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GM plans major revamp to get government aid

GENERAL Motors Corp said yesterday that it will cut 21,000 factory jobs in the United States by next year, phase out its Pontiac brand and ask the government to take company stock in exchange for half of GM's government debt as part of a major restructuring effort needed to get more government aid.

The struggling auto maker also said it will offer 225 shares of common stock for every US$1,000 in notes held by bondholders as part of a debt-for-equity swap. The announcements came in a filing with the Securities and Exchange Commission.

GM is living on US$15.4 billion in government loans and faces a June 1 deadline to restructure and get more government money. If the restructuring doesn't satisfy the government, the company could go into bankruptcy protection.

GM said in a news release that it will ask the government to take 50 percent of its common stock in exchange for canceling half the government loans to the company as of June 1.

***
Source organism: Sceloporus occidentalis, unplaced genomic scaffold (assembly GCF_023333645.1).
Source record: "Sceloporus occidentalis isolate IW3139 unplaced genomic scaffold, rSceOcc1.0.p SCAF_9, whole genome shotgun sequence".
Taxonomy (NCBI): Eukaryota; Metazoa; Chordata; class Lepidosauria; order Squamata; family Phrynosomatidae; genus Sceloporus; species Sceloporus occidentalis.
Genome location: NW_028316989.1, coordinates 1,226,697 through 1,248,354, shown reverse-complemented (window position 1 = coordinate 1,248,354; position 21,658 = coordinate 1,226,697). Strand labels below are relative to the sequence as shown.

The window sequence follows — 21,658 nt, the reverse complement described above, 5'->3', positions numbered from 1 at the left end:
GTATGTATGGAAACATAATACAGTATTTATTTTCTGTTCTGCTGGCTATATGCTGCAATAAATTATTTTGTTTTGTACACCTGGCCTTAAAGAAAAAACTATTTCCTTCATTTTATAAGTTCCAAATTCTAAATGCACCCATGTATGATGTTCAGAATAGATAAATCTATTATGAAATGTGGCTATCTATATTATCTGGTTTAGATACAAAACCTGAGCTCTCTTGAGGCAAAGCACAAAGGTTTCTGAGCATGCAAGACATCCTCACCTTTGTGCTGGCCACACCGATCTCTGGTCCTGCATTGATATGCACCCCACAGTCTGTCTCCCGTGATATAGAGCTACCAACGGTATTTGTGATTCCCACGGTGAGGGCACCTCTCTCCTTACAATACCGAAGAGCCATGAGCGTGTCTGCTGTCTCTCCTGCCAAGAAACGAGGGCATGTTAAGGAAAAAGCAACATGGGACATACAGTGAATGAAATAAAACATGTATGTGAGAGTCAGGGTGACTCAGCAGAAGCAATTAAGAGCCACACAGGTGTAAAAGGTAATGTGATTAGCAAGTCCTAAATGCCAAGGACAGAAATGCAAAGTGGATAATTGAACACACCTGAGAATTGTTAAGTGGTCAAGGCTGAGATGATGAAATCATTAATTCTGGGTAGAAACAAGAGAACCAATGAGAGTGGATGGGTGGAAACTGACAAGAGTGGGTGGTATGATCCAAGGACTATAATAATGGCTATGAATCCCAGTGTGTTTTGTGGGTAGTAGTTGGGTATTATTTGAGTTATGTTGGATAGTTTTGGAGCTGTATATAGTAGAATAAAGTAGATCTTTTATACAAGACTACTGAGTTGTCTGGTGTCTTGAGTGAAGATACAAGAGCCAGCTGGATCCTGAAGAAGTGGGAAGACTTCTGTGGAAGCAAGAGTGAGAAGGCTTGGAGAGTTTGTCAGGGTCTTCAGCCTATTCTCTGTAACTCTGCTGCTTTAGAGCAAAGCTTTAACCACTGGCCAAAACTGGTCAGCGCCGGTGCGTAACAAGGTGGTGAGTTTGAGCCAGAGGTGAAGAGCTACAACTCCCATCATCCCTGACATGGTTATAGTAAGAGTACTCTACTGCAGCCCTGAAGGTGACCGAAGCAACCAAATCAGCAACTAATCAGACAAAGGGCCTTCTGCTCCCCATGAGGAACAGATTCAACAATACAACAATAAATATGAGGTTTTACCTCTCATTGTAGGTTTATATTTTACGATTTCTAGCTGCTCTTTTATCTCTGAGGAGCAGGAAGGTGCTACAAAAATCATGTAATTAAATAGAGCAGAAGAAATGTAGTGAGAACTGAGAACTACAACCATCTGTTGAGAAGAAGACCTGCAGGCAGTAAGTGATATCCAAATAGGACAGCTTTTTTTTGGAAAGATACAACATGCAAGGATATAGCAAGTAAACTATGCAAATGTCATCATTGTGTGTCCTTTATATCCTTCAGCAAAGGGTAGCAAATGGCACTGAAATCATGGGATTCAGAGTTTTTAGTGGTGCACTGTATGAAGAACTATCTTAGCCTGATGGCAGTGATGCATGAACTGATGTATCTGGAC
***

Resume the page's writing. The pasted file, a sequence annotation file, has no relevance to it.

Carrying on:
GM said the bond exchange aims to wipe away a large majority of the company's US$27 billion in unsecured debt. The company estimates that after the exchange, bondholders would own 10 percent of the company.

In addition, GM is offering the United Auto Workers stock for at least 50 percent of the US$20 billion the company must pay into a union run trust that will take over retiree health care expenses starting next year.

All the stock offerings mean that current common stockholders would own only 1 percent of the company under the deals, the press release says.

GM also said that it would speed up six additional factory closings that were previously announced in February, although it did not identify them in its news release. Additional salaried job cuts are also coming, beyond the 3,400 in the US completed last week.

Including previously announced plant closures, the restructuring will leave GM with 34 factories at the end of next year, down from 47 at the end of 2008. The company also said it plans to thin its dealership ranks by 42 percent from 2008 to 2010, cutting them from 6,246 to 3,605.

"The Viability Plan reflects the direction of President Obama and the US Treasury that GM should go further and faster on our restructuring," GM CEO Fritz Henderson said in a statement.


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